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This is How Young Tunisians Are Fighting the Corruption Culture

Determination, positive energy, and will for change: This is how future Arab leaders attempt to forge a culture based on integrity. Last August, as Tunisian election watchdog organization I Watch and Transparency International launched the Integrity School in Tunis, 50 young Arab changemakers met for a five-day intensive program.

The first initiative in the Middle East and North Africa to fight corruption, the summer school gathered young students from Iraq, Lebanon, Egypt, Palestine, Syria, Yemen, Morocco, and Tunisia for an intensive anti-corruption training course where students were introduced to investigative journalism, social media, and communication tools.

For five days, these future leaders plunged into anti-corruption methods, engaging with Arab and international experts in discussing how to efficiently fight corruption; and at the end of the sessions, they had the chance to present a project idea, with the possibility of receiving financial support from the organizers.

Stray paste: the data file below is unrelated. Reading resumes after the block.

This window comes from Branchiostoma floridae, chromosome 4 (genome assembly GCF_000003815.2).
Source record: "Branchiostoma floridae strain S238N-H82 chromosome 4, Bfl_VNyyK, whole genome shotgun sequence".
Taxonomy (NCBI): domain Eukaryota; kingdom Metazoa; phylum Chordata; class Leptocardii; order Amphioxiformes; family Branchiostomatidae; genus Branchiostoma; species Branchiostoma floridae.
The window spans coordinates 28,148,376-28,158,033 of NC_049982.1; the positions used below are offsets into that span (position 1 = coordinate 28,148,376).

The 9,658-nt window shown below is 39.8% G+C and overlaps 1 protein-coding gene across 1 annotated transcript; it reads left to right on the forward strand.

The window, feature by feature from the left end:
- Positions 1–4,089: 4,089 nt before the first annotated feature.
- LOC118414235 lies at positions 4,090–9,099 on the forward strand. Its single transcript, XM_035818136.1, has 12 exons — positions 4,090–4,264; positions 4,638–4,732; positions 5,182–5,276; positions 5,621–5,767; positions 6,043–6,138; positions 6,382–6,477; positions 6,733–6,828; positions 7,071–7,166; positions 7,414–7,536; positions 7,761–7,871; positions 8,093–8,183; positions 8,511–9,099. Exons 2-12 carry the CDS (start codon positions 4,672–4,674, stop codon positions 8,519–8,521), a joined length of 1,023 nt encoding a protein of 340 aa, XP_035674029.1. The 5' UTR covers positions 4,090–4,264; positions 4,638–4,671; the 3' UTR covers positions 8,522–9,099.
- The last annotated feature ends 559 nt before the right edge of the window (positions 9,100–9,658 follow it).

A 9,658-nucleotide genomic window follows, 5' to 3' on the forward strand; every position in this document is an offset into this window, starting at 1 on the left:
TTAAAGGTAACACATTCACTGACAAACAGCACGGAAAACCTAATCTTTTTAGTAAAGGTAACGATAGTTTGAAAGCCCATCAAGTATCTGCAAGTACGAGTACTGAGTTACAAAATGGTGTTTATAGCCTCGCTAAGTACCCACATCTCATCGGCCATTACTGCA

For more information: Follow them on Twitter @IwatchTN @TIArabic and through the hashtag #TISchoolTunis

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Valentina Primo

Journalist, globetrotter, and determined idealist. Since Valentina left her home country of Argentina, she has searched for ways to build bridges between cultures and foster dialogue. Her previous work in international organizations in Italy and Germany fed her passion for the world of development, while her 8-year journalistic experience in Argentina and Egypt increased her curiosity for everything that challenges the stereotype. She holds a BA in Journalism and a Masters in Peace Studies with a specialization in Human Rights.

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